Fearless Predictions for 2011

At least one person (ahem, Gary) wanted to read my predictions for 2011. So, here we go.

Let’s start by reviewing the 2010 edition. Here’s what I predicted:

Reputation will be all the rage in 2010.
Fail.  I did read that Twitter has an internal way to measure the weight of a user, and at Chirp in April, they talked about resonance, which they use to measure promoted tweets.

Sadly, Twitter hasn’t been sharing these data with users. Reputation really went no where in 2010, unless you consider Quora a reputation system.

Geo will be left at the altar in 2010.
Win. That’s what I’m calling it anyway. I predicted that major services would roll out location; they did. I also predicted that no one would use it.

From what I’ve seen, that’s correct too. Foursquare continues to grow, but it’s a scant four million users. Maybe I’m wrong, but Facebook Places and Twitter location haven’t really caught on with the bell curve. Location is still niche.

Broadband TV will gain switchers en masse.
Fail. This one is eerie. Much of what I predicted came true, except for the primary point. Google’s surprise entry into this arena caused the content producers to freak out and block Google TV, and content did become even more readily through iTunes offering $0.99 show rentals and Netflix offering streaming only plans.

Still, switching needs to be easier and possible with a single device.

As for my random predictions, it’s a mixed bag.

Stop living in the past. Here come my seven bold and fearless predictions for 2011. As usual, I’m being as specific and quantifiable as possible so we can easily declare win/fail in a year.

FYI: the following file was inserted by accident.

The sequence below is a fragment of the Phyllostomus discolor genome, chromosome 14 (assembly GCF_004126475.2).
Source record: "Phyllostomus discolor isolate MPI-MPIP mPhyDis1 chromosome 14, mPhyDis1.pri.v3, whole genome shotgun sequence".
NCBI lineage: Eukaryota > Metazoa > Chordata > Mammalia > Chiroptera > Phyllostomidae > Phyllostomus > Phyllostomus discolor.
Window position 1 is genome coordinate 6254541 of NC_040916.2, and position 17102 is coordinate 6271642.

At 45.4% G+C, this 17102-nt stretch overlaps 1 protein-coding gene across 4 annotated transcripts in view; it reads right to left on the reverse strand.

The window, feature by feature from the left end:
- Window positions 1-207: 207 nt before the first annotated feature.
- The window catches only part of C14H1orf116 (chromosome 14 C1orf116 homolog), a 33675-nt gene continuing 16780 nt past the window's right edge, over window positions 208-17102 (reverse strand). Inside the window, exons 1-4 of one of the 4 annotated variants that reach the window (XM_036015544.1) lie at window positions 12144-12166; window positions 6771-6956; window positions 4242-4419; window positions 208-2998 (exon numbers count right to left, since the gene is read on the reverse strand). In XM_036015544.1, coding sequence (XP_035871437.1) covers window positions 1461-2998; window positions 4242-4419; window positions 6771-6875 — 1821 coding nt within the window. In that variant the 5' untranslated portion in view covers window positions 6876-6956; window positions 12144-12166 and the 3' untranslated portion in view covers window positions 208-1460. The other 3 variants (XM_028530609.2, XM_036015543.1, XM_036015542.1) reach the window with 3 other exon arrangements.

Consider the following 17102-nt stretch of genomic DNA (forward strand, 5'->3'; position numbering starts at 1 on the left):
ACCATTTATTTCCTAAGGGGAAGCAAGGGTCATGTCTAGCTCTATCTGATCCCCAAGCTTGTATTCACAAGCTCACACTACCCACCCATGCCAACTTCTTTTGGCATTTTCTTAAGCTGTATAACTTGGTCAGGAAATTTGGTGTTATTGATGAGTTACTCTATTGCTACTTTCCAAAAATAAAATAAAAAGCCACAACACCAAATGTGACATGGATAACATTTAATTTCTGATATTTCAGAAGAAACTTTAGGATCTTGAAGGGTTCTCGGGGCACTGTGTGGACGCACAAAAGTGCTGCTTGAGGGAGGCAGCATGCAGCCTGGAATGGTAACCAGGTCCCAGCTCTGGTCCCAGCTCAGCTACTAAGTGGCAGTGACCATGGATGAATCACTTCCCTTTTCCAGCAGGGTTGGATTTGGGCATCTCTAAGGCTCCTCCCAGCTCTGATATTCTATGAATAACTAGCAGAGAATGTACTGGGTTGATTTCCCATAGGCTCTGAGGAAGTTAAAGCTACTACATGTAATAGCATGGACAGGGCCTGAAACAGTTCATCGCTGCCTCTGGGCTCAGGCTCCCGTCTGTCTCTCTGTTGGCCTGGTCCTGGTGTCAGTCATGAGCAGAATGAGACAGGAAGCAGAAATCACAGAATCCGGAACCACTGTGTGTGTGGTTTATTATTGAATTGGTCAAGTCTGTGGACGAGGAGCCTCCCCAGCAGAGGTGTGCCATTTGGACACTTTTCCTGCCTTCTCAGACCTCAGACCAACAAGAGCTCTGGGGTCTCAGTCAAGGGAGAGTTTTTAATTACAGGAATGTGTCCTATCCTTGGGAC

EBooks and self-publishing will be the new blogging, not Quora.
The rise of eReaders will drive every blogger into self-publishing.

Think about it. Bloggers create content, but very few make any money. Publishing an eBook is easier than ever, and bloggers already have a marketing platform to sell their wares.

Why not fold all that content into book form and sell it on a blog? Many are already doing this, and it makes a lot of sense for readers too. After all, you can take content with you, mark it up and read it offline.

Yeah, maybe it’s stuff you know is out there for free, but people will pay small amounts for those conveniences.

This trend will freak out the big publishing houses, but hey, welcome to the party.

Lately, Quora has been debated as a new way to blog or whatever. I joined a few months ago, but I haven’t found any reason to stick yet. We’ll see. If anything, Quora is an echo chamber for now.

This one will be tough to quantify, granted, but I think we’ll be able to make an easy call in a year.

Nokia and BlackBerry will surrender to Android.
By surrender, I mean that both Nokia and BlackBerry will release Android-powered phones in 2011.

Yeah, I know Nokia has investments in MeeGo and QT, and BlackBerry will be dropping the Playbook in 2011. Those will fail, and both giants will realize they need Android to stay relevant. The Honeycomb (3.0) release of Android will seal the deal.

2011 will mark the return of Microsoft.
Let’s quantify this one as Microsoft’s ability to hang their hat on something new. Kinect and Win Phone 7 are both too new for this quite yet, but by next year, I expect one or both will be big successes.

Plus, IE9 will drop in 2011, and Win 7 will continue to make headway.

Generally speaking, Microsoft has been turning the ship for several years now. I expect them to get it done in 2011 and finally stop being a punchline. Steve Ballmer will get a raw deal though; I don’t see him heading the company by the end of next year.

The iPhone will not come to Verizon.
This one is easy to call, and if the latest rumors are right, I’ll be proven wrong in January.